In Los Angeles, the LACMA features: FRANK GEHRY. Co-organized by the Pompidou Center in Paris, the exhibition looks at the career of Canadian-born Jewish starchitect Frank Gehry, who set up shop in Los Angeles in 1962. Across LA at the new Broad Museum, OPENING OF THE BROAD M– USEUM, collectors Eli and Edythe Broad open their museum, designed by Diller Scofidio + Renfro in collaboration with Gensler, in downtown Los Angeles. The inaugural installation includes about 250 artworks dating from the 1950s to the present. Also back at LACMA is “NEW OBJECTIVITY: MODERN GERMAN ART IN THE WEIMAR REPUBLIC, 1919-1933” featuring crippled war veterans, prostitutes and the rise of mass media as some of the subjects addressed by Neue Sachlichkeit artists.

Through March 2016 in Washington DC, the Smithsonian Americna Art Museum shows IRVING PENN: BEYOND BEAUTY; this exhibition surveys Penn’s career from 1930s street photography to celebrity portraits.

In Miami at the Jewish Museum of Florida, a show of the works of Dr. Mark Podwal features Podwal’s drawings and paintings of historical threats of antisemitism, combined with verses from the Book of Psalms. With so many recent incidents of antisemitic acts throughout Europe and the U.S., and even right here in Florida, the topic has never been so relevant.

The Dallas Museum of Art will show over fifty works of art in Art SPIRIT AND MATTER: MASTERPIECES FROM THE KEIR COLLECTION OF ISLAMIC ART, as well as INTERNATIONAL POP, which hosts the show from the Walker Art Center in Minneapolis, an exhibition of Pop Art that splintered into international movements like Nouveau Réalisme in France, Concretism and Neo-Concretism in Brazil and Capitalist Realism in Germany. Down in Houston, the Museum of Fine Arts will give a retrospective to MARK ROTHKO. It is the first major retrospective of Rothko’s work since 1998, featuring his luminous Color Field canvases divided into hovering rectangles.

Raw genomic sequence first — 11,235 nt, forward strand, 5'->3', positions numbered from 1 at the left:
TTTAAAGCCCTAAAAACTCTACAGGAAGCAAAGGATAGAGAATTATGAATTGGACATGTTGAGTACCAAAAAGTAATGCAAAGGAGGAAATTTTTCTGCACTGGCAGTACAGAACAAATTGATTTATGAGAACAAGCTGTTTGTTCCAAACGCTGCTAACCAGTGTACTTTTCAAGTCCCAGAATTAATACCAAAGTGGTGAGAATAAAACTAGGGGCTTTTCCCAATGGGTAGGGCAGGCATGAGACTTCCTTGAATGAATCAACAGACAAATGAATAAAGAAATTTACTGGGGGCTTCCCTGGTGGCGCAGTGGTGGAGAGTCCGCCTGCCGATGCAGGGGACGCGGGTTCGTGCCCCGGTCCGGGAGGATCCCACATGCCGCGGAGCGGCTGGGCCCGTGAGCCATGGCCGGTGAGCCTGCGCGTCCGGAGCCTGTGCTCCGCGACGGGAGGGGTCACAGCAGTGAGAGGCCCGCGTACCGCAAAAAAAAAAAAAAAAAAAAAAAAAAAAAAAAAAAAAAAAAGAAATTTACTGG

In Detroit at the DIA, 30 AMERICANS draws from the Rubell Family Collection in Miami; it features 70 works by 30 contemporary African-American artists.

The Graham Foundation in Chicago features BARBARA KASTEN: STAGES. The Institute of Contemporary Art on Penn’s campus in Philadelphia organized this major survey of the Chicago artist Barbara Kasten, whose photographs and videos are based on architectural models she builds and photographs in her studio.

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  • Another Upcoming show is an exhibit of new works by artist Emily Stern. “Jew in the City” is hosting a night of art, Torah, great food and wine as they celebrate the opening of Emily Stern’s “WELLS OF MIRIAM” photography exhibit at the HADAS GALLERY at Pratt College in Brooklyn.